Lots of people want to help and support various causes, but how best to do that can be very confusing or, in the case of a Southeast Kootenay teacher — expensive.
A high school teacher from School District 5 was suspended for two days because, according to a decision from the B.C. Commissioner for Teacher Regulations, she disagreed with how some students chose to support the LGBTQA community there and voiced it.
In December 2016, a small group of Grade 11 and 12 students at the unidentified high school decided to cross dress.
Tami Lynne Chechotko, who has been teaching since 1992, questioned the motive and effect of their support.
“She told them that their actions were disrespectful and offensive, like painting your face black or wearing a feather headdress,” according to the decision.
She took up her concerns with the vice-principal who said administration was comfortable with it. Undeterred, she brought it up in her math class and noted it was an unplanned activity and made some remarks about people questioning sexuality and suicide.
“This comment was deeply upsetting for at least one of the students,” the report says.
Four students left her class and went to the library. When she found them, one of the students was “crying and pacing.”
“Once in the library, Chechotko became loud and agitated, interrupting and talking over the assembled students about why the cross-dressing was inappropriate,” the report says. “Students who heard this comment reported feeling very upset by it.”
She was later issued a formal reprimand, in addition to the suspension. Twice before she was issued letters of direction, once for “making upsetting statements to a vulnerable student and her family” and told to “not provide advice to students or families different from (school-based team meetings).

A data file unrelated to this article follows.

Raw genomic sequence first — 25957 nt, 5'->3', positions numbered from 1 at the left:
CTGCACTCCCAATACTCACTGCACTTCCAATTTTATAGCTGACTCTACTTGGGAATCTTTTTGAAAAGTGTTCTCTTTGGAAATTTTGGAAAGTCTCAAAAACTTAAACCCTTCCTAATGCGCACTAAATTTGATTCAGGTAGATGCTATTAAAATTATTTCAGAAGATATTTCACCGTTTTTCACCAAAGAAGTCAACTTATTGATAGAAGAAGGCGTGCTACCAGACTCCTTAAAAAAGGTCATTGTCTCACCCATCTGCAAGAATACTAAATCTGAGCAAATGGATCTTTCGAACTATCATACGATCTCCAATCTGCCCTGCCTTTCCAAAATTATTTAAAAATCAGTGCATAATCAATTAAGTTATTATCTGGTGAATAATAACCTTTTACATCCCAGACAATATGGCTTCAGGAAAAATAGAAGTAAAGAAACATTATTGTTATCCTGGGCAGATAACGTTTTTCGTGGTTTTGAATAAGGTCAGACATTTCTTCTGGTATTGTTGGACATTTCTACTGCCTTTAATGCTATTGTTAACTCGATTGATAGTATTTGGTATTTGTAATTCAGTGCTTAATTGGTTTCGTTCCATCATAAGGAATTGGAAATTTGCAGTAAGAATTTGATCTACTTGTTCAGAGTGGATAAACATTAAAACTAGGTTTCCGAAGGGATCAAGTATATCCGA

The Commissioner for Teacher Regulation was created in 2012 by statute and publishes the results of hearings on its website.
In his final annual report before the end of his five-year term, commissioner Bruce Preston said the commission has been successful.
“During my term, I have been impressed by the effect of the increased transparency given to teacher discipline under the Act,” Preston wrote. “Publication of reports of disciplinary outcomes has profound effects on teachers. I am confident that this aspect of the Act has modified the behaviour of teachers because of public reports of consequences to their colleagues.”
To contact a reporter for this story, email Marshall Jones or call 250-718-2724 or email the editor. You can also submit photos, videos or news tips to the newsroom and be entered to win a monthly prize draw.
We welcome your comments and opinions on our stories but play nice. We won't censor or delete comments unless they contain off-topic statements or links, unnecessary vulgarity, false facts, spam or obviously fake profiles. If you have any concerns about what you see in comments, email the editor in the link above.